Swiss Accelerators have joined forces for more international impact
Updated: May 8, 2020
Published 23/09/2019 - startupticker.ch / Stefan Kyora
Accelerators which provide start-ups with focused support and bring them together with established businesses, play an important role in the start-up ecosystem. There are about a dozen in Switzerland and to strengthen the network and increase its impact, the Swiss Accelerator Network was launched more than a year ago. So far, the news is positive.
The Swiss start-up scene is characterised by bottom-up initiatives – this guarantees proximity to the requirements of start-ups and other stakeholders, such as corporates or cantons, but can also lead to confusion and missed opportunities externally. However, there is a proven way of avoiding this: “Experiences from other countries and studies show that a higher local and international connectedness in an ecosystem improves its effectiveness and maturity,” explains Matthias Zwingli, responsible for Startup Enablement at digitalswitzerland. That’s why digitalswitzerland has initiated the Swiss Accelerator Network and is also responsible for its coordination.
Currently 11 programmes are part of the Swiss Accelerator Network: BaseLaunch, Boldbrain, Climate-KIC, DayOne, F10, Fusion, Innopeaks, Kickstart, MassChallenge Switzerland, Swiss Edtech Collider and Swiss Startup Factory. “According to our standard, the network brings all organisations together that have a cross-functional character and a track record,'' says Zwingli. The coalition is thus also open to other providers and a formal admission procedure is not required. The network functions very practically, an umbrella organisation was deliberately avoided in order to keep it lean and efficient.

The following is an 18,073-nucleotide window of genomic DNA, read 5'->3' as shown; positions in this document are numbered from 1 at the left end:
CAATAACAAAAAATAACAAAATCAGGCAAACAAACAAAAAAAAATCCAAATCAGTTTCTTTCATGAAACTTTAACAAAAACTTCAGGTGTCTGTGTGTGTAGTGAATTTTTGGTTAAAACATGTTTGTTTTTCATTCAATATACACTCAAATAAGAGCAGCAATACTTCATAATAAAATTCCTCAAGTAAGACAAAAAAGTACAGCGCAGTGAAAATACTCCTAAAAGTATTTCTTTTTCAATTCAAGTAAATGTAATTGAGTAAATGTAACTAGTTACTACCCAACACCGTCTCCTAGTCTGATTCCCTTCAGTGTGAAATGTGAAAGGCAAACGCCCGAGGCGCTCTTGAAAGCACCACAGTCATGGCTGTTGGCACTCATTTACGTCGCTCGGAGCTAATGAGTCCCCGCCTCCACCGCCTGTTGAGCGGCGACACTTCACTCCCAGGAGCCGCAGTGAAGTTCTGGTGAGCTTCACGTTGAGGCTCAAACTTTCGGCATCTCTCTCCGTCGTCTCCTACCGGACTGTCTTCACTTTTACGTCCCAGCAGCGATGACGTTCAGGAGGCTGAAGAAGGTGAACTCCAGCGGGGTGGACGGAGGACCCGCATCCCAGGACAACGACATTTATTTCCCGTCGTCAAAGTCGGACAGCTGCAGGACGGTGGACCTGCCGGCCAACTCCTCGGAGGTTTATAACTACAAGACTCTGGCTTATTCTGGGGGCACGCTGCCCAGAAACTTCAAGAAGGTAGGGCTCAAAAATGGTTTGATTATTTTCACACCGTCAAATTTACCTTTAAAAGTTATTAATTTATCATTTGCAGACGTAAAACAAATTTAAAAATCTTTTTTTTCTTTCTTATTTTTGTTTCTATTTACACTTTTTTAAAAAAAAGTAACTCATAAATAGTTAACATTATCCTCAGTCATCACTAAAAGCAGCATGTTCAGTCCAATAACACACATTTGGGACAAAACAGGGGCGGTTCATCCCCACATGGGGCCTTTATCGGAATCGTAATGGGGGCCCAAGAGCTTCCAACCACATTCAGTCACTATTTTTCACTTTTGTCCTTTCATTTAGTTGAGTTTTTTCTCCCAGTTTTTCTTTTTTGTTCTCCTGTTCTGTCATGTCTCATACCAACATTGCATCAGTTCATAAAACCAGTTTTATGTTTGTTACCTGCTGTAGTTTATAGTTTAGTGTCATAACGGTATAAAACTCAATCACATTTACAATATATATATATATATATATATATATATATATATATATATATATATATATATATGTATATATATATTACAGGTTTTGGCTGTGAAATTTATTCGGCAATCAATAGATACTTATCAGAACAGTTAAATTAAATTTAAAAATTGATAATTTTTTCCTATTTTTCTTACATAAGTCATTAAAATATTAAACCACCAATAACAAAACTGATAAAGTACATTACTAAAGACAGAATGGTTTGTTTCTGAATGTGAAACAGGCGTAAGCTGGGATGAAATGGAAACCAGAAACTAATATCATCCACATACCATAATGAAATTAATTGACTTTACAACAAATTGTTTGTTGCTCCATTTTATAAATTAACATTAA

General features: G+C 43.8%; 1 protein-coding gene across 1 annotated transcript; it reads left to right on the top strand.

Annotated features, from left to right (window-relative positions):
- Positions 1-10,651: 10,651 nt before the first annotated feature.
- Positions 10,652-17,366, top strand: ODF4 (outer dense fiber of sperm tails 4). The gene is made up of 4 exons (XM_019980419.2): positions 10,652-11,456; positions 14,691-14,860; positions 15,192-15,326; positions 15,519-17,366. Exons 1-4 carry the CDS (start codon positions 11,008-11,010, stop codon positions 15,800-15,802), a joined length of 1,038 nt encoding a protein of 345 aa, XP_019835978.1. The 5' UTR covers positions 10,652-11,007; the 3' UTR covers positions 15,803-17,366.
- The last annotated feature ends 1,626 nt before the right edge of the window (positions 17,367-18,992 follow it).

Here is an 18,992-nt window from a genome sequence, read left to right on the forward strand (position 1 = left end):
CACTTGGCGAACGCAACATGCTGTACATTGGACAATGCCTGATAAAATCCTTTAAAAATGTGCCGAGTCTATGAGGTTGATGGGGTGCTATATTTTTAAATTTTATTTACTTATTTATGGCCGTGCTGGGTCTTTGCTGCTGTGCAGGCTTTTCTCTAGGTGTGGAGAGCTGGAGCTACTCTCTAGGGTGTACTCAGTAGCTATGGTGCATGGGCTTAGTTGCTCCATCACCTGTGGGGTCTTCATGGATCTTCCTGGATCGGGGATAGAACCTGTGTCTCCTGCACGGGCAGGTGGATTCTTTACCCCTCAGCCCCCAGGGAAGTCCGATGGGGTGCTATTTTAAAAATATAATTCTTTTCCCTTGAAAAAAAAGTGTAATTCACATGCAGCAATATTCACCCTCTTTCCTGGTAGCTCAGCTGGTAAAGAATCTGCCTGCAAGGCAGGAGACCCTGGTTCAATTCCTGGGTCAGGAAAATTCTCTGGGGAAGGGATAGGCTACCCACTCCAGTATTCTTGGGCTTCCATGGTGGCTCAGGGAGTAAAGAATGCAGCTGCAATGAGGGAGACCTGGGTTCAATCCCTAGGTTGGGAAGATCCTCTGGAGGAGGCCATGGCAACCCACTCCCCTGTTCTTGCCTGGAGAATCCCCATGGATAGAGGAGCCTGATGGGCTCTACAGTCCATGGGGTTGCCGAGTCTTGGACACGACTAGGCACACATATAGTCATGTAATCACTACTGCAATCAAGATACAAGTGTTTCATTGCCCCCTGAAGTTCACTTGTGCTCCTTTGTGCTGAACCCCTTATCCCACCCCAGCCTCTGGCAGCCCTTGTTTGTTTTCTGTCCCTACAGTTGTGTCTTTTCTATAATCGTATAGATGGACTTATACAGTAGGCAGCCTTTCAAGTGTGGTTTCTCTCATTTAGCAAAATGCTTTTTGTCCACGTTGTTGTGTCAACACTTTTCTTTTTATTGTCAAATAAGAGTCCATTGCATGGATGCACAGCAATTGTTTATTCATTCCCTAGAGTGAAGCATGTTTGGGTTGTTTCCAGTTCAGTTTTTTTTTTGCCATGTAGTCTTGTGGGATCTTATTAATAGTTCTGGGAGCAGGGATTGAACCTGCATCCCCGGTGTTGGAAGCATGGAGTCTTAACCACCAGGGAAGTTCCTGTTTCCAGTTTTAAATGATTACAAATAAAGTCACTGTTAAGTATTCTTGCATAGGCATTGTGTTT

The primary focus lies on the exchange of best practices. Many accelerator programmes have embarked on the traditional approach - “3 month on site for all start-ups”. On the basis of their experience the programs developed quite a bit, furthermore, discussions are now underway on how the programmes can be better adapted to local conditions and the needs of start-ups. Topics include, for example, the duration or the start-up attendance on site. Further topics include quality assurance of mentors and start-ups as well as the integration of intrapreneur teams. The second focus is on joint appearances. The first public appearance took place during digitalswitzerland’s Market Entry Boot Camp, which brought 42 start-ups from all over the world for three days to Switzerland. During this event, the accelerator presented themselves in a separate area and then conducted a joint panel discussion during the Startup Days, followed by a visit to their local hubs Zurich and Basel.
And one year after the launch, the outlook is positive. “The exchange has brought a lot,” says Zwingli. The accelerators are sharing experiences and are working together on specific initiatives. But Zwingli still sees potential for networking within Switzerland: “Only together we can make Switzerland known as a leading start-up hub.”